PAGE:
Monday, June 3, 2013


If you checked in with Sportster's blog, Sportster's blog  you know we’re heading out for our second annual Santa Barbara Writers Conference.

 A year ago we were only a blip on the author grid. I was nervous, excited, in awe, did I mention in awe? I attempted to attend every seminar, panel, and pirate workshop. I listened, read, wrote and even spoke on a panel. What an unforgettable experience. I met agents, writers, publishers and made unusual friends I will never forget.

I was validated and encouraged by my peers while they impressed and humbled me with their talent. I collapsed every night with words of literary wisdom swirling in my brain waiting in anticipation to be applied a page.

And now the journey begins again. Can you guess? I am nervous, excited and in awe once again. The anticipation pulses even higher because I know what lies ahead - opportunities to enhance my writing skills, make new contacts, and renew old friendships.
How did it all happen? My profession has been grooming dogs since I was eleven years old. When did I develop a talent with the pen as well as the scissors?
As a child in sneakers, I wrote in the closet. Perched on a stool, hunched over my diary, a small lamp illuminating my dreams, I wrote my secrets. What they were, I don’t recall but writing was like talking to a best friend that I didn’t have. The skirts and coats hung around me like drawn curtains hiding me from the outside world. I was safe with my secrets.

But it began before then - this ride down literary lane. It began with my mother, who was a true seeker. Liberated during WWII while Dad was away, Mom ran the household even after he returned. She managed their apartments and became a real estate broker. She trained her two daughters in the ways of independence and she wrote children’s’ stories in her spare time.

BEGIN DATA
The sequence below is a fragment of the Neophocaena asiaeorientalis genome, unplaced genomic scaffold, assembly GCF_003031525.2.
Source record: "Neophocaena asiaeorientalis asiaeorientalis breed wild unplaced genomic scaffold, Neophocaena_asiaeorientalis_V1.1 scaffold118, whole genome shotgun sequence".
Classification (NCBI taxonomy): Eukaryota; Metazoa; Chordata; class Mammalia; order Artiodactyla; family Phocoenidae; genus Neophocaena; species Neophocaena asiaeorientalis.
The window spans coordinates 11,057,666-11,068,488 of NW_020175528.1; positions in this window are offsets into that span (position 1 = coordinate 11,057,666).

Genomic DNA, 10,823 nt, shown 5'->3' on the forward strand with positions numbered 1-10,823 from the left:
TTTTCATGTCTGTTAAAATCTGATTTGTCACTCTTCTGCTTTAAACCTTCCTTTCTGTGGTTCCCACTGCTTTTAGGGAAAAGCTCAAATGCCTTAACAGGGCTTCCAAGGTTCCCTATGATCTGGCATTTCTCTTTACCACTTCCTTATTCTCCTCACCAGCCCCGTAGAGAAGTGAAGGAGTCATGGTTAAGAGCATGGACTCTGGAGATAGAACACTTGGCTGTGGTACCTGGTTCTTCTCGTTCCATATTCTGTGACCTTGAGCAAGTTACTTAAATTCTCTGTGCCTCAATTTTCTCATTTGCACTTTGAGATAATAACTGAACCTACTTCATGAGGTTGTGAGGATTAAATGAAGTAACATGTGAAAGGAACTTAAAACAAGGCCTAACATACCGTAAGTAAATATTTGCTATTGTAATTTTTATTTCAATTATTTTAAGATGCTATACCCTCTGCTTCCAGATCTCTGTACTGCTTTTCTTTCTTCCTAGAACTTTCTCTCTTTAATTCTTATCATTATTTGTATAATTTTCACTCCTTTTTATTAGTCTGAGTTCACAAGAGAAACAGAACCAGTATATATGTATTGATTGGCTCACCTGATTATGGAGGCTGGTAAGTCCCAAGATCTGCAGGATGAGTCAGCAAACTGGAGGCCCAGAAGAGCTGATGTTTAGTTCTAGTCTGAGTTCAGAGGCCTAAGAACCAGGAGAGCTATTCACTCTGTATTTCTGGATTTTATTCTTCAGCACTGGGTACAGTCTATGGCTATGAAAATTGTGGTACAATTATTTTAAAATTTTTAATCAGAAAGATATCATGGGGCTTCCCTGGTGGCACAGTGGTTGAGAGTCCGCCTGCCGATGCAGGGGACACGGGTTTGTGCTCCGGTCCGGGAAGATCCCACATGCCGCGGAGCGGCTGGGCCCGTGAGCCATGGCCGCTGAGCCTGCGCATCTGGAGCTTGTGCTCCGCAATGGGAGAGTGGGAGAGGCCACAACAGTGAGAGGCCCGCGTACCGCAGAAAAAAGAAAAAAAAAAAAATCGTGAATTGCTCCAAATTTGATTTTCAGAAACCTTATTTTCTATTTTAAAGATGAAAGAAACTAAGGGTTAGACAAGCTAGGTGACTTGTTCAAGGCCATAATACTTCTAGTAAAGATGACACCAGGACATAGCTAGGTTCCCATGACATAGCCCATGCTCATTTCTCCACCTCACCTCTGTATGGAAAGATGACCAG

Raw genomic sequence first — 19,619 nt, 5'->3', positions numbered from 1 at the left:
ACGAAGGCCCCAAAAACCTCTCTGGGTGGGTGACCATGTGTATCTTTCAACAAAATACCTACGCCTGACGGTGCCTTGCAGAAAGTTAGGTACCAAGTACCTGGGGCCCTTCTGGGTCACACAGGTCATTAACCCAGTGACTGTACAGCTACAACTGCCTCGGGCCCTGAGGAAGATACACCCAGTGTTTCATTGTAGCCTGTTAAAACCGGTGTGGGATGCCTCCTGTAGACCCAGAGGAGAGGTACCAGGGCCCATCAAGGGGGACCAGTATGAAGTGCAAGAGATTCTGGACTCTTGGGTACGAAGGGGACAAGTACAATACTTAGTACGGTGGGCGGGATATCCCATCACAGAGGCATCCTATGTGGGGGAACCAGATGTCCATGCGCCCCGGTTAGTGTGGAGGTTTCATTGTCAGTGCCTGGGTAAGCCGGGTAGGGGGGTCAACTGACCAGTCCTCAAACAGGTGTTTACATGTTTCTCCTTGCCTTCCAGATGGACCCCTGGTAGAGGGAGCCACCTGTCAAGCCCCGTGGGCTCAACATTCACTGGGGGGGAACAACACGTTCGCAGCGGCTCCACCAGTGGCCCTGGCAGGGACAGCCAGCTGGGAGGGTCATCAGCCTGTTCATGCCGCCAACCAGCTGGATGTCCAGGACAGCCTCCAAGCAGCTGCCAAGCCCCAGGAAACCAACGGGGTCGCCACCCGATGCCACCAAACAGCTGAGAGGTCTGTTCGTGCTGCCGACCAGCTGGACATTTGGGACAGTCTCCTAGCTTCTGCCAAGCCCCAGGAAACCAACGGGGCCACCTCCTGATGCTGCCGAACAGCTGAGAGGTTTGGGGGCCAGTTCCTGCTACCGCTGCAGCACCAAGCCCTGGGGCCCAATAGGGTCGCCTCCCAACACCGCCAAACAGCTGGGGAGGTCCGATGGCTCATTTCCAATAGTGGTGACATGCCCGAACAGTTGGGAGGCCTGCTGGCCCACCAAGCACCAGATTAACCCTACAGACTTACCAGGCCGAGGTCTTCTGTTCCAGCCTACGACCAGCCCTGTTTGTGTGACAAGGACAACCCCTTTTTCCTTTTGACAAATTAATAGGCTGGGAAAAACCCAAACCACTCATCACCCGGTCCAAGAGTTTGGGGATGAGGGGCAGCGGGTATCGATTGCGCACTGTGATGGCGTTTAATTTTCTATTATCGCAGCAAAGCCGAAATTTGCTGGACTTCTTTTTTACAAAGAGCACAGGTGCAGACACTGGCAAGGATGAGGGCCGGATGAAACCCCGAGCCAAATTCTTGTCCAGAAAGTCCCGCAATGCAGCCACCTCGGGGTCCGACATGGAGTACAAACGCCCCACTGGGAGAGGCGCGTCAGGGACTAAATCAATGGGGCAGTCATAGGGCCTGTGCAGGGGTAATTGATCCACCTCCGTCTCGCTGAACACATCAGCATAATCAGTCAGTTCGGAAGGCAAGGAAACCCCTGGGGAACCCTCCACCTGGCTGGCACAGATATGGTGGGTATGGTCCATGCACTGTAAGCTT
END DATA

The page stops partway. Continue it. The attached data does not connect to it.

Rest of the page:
Digging through a trunk filled with sepia memories, locks of hair and death certificates, I discovered The Redbird Stories by Wilma Holvey. Reading her words etched on the onion skin paper by her Smith Corona typewriter, produced visions of my sister and I snuggled up under each of her arms as she read her creation. The stories gave me a new understanding and connection to my mother. She, too, was an aspiring author, and so I have inherited the words that run in my blood.

I won’t be alone in Santa Barbara.

1 comment:

  1. It's a scary journey you are on, pursuing your dreams and talent. We often are the last ones who believe in ourselves, hanging on to what ever morsels of encouragement are tossed our way. Stick with it - keep on keeping on! You are a motivation to those of us still hiding in the closets writing away.